Deleuze attributes three very distinct functions to the various philosophers he quotes, studies and uses. First and foremost, there are the subjects of his monographs which, with the exception of Kant, he transforms into true and untimely heroes of thought (Hume, Spinoza, Leibniz, Nietzsche, Bergson, Foucault). Then come the genuine enemies against whom he fights philosophical battles (Hegel, Freud starting in the 1970s, Kant to some extent, and more implicitly Wittgenstein). Phenomenologists (namely, Husserl, Heidegger and Merleau-Ponty) hold a place of honour in Deleuzian dramaturgy. They fulfil a third function that is neither heroic nor strictly antagonistic. Deleuze does not fight against phenomenology, rather he struggles with it. Defying phenomenology does not imply turning towards other veins of thought. On the contrary, he must struggle with phenomenology, on its own ground. Deleuze has broken away from Hegelian idealism and psychoanalysis, but despite a certain interpretative belief, he does not place his thought ‘above’ phenomenology. The status he reserves for phenomenology is complex and unique in the Deleuzian corpus since the ‘science’ that stems from Husserl's works is not made the subject of a specific study, though phenomenological themes remain omnipresent in Deleuze's development.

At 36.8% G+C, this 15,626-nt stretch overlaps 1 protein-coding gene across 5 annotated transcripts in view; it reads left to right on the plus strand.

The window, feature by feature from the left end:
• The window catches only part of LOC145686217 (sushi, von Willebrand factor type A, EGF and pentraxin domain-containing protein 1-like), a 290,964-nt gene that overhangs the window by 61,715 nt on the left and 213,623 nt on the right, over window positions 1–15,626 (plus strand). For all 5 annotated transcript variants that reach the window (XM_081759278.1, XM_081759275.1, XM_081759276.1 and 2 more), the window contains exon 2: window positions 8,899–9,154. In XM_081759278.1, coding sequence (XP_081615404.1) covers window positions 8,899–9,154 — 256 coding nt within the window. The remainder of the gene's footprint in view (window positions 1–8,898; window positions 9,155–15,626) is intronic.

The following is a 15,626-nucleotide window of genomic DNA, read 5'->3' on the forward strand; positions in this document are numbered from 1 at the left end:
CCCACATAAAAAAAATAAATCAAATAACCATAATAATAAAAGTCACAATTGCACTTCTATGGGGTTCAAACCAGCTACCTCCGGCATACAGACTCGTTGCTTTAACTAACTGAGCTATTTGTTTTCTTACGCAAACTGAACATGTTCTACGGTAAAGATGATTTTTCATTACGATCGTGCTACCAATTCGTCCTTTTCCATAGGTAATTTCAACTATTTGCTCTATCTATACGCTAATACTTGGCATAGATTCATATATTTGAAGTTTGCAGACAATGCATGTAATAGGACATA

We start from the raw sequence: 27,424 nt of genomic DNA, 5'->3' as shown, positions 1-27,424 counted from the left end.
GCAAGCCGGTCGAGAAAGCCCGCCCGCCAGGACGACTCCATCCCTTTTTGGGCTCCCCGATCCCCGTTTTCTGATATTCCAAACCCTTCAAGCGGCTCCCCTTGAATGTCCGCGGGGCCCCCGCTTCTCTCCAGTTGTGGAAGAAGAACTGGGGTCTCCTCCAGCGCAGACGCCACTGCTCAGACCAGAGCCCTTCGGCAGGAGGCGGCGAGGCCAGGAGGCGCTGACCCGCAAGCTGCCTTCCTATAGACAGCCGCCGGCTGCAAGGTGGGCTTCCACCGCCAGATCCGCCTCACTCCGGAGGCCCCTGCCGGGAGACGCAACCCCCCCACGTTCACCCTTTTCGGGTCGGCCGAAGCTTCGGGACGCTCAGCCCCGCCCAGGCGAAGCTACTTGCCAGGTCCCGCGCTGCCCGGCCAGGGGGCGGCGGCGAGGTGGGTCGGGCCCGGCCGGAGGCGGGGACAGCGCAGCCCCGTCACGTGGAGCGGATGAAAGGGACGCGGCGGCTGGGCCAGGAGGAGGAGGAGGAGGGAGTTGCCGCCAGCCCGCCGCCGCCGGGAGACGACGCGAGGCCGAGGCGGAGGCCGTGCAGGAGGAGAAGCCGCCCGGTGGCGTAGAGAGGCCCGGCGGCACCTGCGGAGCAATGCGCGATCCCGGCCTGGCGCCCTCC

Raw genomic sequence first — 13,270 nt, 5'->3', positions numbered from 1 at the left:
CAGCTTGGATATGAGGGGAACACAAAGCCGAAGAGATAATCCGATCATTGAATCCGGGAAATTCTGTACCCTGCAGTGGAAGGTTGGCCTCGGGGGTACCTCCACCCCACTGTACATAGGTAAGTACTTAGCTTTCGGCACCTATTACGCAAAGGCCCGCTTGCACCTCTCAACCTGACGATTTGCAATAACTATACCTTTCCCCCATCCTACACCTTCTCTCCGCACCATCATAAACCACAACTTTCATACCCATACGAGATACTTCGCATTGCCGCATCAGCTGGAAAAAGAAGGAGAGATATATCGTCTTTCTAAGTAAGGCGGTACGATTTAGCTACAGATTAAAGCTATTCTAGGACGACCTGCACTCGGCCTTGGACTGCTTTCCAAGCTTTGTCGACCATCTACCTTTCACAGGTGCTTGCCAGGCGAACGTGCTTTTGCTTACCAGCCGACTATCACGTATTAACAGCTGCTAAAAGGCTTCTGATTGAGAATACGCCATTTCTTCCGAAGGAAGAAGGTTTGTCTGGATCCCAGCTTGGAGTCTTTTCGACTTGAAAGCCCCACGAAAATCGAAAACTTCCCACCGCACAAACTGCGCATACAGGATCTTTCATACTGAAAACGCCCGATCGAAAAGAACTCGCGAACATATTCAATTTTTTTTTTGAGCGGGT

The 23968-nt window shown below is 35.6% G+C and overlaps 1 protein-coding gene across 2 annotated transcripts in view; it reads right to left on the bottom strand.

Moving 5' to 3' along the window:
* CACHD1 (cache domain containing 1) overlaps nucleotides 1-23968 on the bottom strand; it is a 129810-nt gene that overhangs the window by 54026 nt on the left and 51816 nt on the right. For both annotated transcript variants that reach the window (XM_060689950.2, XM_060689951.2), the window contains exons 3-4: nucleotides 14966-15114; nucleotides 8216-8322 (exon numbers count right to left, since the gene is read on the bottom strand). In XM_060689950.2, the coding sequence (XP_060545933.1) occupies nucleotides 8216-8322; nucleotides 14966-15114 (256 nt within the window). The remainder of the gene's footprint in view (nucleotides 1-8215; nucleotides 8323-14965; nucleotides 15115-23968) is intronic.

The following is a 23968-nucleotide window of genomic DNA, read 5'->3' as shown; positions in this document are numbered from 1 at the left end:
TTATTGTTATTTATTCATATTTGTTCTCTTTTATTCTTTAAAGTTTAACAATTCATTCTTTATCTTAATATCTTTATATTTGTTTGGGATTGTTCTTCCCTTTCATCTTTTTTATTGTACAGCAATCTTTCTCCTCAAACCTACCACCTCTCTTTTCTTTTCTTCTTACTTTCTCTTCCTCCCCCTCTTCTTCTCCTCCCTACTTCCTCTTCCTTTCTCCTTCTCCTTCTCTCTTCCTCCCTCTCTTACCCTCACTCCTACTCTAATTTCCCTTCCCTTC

For Deleuze, phenomenology is neither a trusted friend nor a hated enemy. But strangely, it corresponds to the kind of ‘well-loved enemy’ that Deleuze also needs. Phenomenology is an enemy, because it presents an intelligibility of meaning that lends a sort of religious coherence to an ideal world of meaning and signification.